Chauvin speaks in court, says he will not testify in his own defense
Derek Chauvin, the fired Minneapolis police officer charged in George Floyd’s death, will not testify in his own defense. Chauvin spoke in court from the defense table using a microphone just after court resumed on Thursday.
“I will invoke my Fifth Amendment privilege today,” Chauvin said.
The defense, which is expected to rest its case today, presented medical expert testimony Wednesday that conflicted with prosecutors’ account of how George Floyd died. Dr. David Fowler, a forensic pathologist and former Maryland chief medical examiner who reviewed Floyd’s case for the defense, testified that he believes Floyd died of a sudden cardiac arrhythmia due to his underlying heart disease during his restraint and subdual by police.
Fowler said contributing significant factors included Floyd’s ingestion of fentanyl and methamphetamine, exposure to vehicle exhaust and possible carbon monoxide poisoning, and Floyd’s paraganglioma, a tumor in his pelvis which in some cases secretes adrenaline.
“All of those combined to cause Mr. Floyd’s death,” Fowler said.
Fowler testified that Floyd had “so many conflicting potential mechanisms of death” that he considers the manner of death to be undetermined. Floyd’s death was previously ruled a homicide by the Hennepin County Medical Examiner, who stood by the classification during his testimony.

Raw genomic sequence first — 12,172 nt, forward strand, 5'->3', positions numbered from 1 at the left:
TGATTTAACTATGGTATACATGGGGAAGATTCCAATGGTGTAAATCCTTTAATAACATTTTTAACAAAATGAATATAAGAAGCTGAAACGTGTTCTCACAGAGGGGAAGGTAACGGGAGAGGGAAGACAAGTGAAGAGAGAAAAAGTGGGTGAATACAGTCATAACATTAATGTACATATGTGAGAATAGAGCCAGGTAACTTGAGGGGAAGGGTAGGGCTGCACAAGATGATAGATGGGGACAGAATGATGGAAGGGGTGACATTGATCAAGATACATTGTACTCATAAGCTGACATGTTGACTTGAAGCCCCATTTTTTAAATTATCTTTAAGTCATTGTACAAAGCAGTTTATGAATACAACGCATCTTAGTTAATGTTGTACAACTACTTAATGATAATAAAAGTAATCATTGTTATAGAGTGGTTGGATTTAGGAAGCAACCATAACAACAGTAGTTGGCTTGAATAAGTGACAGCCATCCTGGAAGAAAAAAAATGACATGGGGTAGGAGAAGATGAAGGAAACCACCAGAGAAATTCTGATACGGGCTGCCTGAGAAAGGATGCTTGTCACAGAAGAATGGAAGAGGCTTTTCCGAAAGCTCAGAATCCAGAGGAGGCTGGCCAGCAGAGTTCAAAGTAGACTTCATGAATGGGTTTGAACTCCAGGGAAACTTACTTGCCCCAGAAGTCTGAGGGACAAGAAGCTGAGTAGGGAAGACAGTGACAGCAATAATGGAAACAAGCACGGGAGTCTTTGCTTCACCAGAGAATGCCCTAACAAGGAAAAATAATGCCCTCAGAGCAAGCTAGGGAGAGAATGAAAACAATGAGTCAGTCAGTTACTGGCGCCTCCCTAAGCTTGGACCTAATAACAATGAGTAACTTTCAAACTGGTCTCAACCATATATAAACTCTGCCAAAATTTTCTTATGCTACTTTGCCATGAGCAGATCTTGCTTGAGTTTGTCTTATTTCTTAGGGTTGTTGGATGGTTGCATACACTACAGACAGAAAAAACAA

In determining manner of death, medical examiners can choose one of five classifications — homicide, natural, accidental, undetermined or suicide.
The defense launched its case on Tuesday. Testimony focused on Floyd’s drug use, and a defense use-of-force expert said Chauvin was justified in restraining Floyd.
The defense case centers around how Floyd died, which has been a key point of dispute at trial. A string of medical experts have testified for the prosecution, saying the police restraint restricted oxygen to Floyd’s body and caused his heart to stop. But defense attorney Eric Nelson has argued a combination of Floyd’s underlying heart disease, adrenaline and the fentanyl and methamphetamine he had ingested prior to the arrest amounted to a fatal combination.
Judge Peter Cahill said testimony is likely to wrap up by the end of the week, possibly with Friday off. He told jurors to expect to be sequestered following closing arguments on April 19. He had earlier denied a defense request for the jury to be further questioned and immediately sequestered in light of the fatal police shooting of Daunte Wright on Sunday in nearby Brooklyn Center, which led to several nights of protests.
Chauvin, who was seen in disturbing videos kneeling on Floyd’s neck for more than nine minutes, is charged with second-degree murder,and second-degree manslaughter.
Chauvin has pleaded not guilty. The other three officers involved are charged with aiding and abetting, and are expected to be tried jointly in August.